There has to be more to your training than simply adding or decreasing weight to make things easier or harder.

Now group has evolved into the “functional training space” and doing things and modalities that are more effective came to the forefront – kettlebells, TRX, medicine balls etc. But just because you have all the “functional” or fancy equipment didnt help the fact that these exercises get programmed and the user is left to well do it if you can and if you cant, it either looks horrible and you do it anyway or you simply cant do it. The “problem” with the functional training type equipment is that they usually involve more coaching to be performed correctly and in the average “group” model – there isnt much actual coaching, just pump up and motivation.

So we have to put the personal in group personal training. I hate seeing videos of other gyms in the area posting their group sessions and their push ups look terrible, their kettlebell swings make certified kettlebell professionals wince and it simply looks like no one is doing anything right even though the music is load and the person leading the session is chanting motivational sayings. Also all of their groups tend to be high intensity or metabolic based – which neglects the most important aspect of fat loss and move better/feel better and perform better training – strength training.

That isnt how you change the way fitness is done.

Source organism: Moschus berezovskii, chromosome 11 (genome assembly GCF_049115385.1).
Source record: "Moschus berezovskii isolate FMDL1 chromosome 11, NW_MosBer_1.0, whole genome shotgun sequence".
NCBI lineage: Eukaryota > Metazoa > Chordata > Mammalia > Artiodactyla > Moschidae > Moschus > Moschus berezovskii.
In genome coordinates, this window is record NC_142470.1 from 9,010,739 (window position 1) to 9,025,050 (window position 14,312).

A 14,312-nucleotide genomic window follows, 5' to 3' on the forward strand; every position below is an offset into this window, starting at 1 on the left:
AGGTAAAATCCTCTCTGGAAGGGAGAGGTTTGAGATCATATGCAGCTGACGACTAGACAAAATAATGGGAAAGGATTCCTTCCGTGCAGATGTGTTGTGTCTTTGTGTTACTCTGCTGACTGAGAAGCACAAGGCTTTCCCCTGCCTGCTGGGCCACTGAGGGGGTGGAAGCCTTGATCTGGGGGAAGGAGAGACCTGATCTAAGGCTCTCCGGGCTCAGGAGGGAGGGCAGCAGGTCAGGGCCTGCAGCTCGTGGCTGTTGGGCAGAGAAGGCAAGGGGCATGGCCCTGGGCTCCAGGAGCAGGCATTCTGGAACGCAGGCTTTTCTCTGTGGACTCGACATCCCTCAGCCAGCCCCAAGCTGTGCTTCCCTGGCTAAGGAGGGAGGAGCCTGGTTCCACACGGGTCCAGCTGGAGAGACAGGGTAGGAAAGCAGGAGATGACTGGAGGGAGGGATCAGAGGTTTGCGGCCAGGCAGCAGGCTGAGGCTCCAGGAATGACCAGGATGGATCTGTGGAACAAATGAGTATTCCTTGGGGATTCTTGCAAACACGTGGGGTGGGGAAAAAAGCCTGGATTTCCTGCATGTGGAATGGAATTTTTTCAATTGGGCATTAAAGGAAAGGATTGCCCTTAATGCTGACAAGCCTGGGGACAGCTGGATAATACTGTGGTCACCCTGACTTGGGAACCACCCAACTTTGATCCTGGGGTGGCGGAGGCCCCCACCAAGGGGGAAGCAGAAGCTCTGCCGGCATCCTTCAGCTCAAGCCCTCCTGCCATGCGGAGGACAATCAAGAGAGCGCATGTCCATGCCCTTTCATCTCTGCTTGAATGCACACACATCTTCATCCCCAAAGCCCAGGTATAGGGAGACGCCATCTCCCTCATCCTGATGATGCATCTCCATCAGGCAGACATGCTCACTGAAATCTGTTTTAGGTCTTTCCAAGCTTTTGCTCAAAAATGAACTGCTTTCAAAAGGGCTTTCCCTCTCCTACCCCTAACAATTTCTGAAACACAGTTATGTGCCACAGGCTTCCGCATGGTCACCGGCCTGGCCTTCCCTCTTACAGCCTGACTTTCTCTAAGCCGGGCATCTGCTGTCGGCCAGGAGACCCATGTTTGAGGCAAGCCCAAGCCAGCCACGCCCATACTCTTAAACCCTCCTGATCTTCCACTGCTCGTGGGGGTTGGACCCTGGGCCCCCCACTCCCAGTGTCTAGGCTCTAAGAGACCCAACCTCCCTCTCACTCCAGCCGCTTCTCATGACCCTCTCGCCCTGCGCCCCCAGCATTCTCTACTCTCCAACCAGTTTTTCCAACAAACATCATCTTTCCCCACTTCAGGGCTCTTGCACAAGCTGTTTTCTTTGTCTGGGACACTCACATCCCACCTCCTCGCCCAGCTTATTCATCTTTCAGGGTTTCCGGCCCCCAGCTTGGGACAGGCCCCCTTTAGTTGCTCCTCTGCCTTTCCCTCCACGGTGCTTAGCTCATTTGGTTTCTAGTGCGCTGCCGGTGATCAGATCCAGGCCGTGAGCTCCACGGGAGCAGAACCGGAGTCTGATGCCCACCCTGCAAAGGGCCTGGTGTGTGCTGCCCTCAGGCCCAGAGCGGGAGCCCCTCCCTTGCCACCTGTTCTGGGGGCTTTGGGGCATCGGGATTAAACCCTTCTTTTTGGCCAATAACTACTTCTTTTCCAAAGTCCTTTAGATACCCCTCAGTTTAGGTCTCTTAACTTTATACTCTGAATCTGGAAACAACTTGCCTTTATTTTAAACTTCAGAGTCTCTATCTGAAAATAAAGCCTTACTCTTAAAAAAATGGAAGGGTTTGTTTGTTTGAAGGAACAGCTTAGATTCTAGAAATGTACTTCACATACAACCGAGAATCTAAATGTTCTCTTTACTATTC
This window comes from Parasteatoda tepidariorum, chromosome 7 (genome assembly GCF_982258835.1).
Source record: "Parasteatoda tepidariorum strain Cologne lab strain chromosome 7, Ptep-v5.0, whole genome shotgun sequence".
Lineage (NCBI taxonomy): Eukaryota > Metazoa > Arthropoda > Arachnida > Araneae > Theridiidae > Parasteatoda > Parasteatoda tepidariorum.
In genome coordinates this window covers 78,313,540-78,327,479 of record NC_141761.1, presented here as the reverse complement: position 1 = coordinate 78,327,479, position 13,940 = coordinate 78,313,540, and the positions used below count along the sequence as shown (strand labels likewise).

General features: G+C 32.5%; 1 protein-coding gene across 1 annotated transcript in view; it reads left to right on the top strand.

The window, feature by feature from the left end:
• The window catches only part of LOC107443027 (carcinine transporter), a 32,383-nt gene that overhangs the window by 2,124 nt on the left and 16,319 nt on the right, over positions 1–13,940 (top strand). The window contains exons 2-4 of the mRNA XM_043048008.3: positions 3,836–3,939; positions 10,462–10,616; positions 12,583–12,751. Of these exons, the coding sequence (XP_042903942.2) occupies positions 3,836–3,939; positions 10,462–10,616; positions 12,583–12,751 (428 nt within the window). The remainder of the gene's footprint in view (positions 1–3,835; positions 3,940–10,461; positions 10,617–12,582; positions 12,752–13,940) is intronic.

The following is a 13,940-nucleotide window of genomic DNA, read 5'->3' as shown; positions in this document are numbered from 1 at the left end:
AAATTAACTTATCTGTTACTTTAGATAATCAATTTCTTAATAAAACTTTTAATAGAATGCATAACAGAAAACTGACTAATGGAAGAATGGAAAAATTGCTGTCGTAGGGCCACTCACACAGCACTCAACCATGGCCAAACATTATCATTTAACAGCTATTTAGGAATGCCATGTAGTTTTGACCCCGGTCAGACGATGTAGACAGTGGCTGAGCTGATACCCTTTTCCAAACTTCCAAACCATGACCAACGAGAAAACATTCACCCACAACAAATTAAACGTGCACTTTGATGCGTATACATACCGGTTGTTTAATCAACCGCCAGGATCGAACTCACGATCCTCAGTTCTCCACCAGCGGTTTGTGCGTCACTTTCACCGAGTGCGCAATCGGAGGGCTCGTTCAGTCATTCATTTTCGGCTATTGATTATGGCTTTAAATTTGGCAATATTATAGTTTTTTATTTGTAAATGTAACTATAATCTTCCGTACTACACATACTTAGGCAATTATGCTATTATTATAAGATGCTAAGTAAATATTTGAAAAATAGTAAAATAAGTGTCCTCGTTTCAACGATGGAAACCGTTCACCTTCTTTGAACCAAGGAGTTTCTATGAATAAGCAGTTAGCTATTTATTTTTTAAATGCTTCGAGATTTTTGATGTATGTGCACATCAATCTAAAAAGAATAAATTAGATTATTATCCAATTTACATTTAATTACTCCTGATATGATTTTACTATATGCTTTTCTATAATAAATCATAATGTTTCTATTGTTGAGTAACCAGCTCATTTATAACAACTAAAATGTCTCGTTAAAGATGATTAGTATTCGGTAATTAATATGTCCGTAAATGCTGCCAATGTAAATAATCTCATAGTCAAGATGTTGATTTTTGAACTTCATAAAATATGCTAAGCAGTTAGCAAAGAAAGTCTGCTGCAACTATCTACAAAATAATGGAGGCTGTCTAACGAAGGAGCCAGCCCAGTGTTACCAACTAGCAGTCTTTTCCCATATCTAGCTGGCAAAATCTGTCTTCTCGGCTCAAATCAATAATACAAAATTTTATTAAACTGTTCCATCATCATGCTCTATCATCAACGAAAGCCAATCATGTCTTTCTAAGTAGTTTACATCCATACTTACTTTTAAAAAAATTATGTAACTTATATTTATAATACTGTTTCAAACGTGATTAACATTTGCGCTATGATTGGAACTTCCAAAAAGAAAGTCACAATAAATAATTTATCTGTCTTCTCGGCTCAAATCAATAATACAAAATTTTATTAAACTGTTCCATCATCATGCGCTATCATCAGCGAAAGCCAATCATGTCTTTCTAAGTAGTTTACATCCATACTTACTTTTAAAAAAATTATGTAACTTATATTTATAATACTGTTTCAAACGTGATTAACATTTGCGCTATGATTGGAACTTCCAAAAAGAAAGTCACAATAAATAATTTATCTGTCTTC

DVRT (along with Ultimate Sandbag Training) with its depth, built-in progressions, regressions and complexity has revolutionized the individualization aspect for the client but still in the group model of training 15-25 people at once. We are also honored to be the ONLY DVRT Certified facility in Erie and northwest Pennsylvania.

DVRT Certified Facility

Our large group personal training program is broken down into what we call “Superhero Strength” sessions (because we are superheros, duh 🙂 ) where we emphasize strength which could include a density model, where we do certain exercises in supersets or in tri-sets for a specific amount of reps and get in as many sets as we can do in a given amount of time or we do a 6-8 exercise circuit/rotation with a timed interval of 40 seconds on, 20 seconds off or 30 seconds on, 30 seconds off or a strength based complex. Strength training (whatever that means to your ability level) is king.

We also have Metabolic sessions where the goal is a high intensity interval based approach where the goal isn’t necessarily to go up in weight and get stronger, it is the cardiovascular or metabolic effect. These are usually done in circuits and not a density model with the same approach with say a 30 seconds on, 30 seconds off approach or varying the work to rest ratios (which is beyond the scope of what I want to talk about in this article) and is a perfect addition to your program for your goals, not the foundation of it.

The beauty of DVRT and Ultimate Sandbag Training is that it has complete application in both Superhero Strength sessions (and all its types) and the Metabolic sessions as well.

The key that we’ve found when it comes to programming for large groups is that you need it to be simple enough so that everyone remembers and knows what they should or shouldn’t be doing but still have ability to progress, regress and program efficiently.

We’ve found that one “regression” and one or two progressions are usually the sweet spot. More than three and people tend to get confused and since the goal isnt simply to do a progression because its there, we have goals that we hit.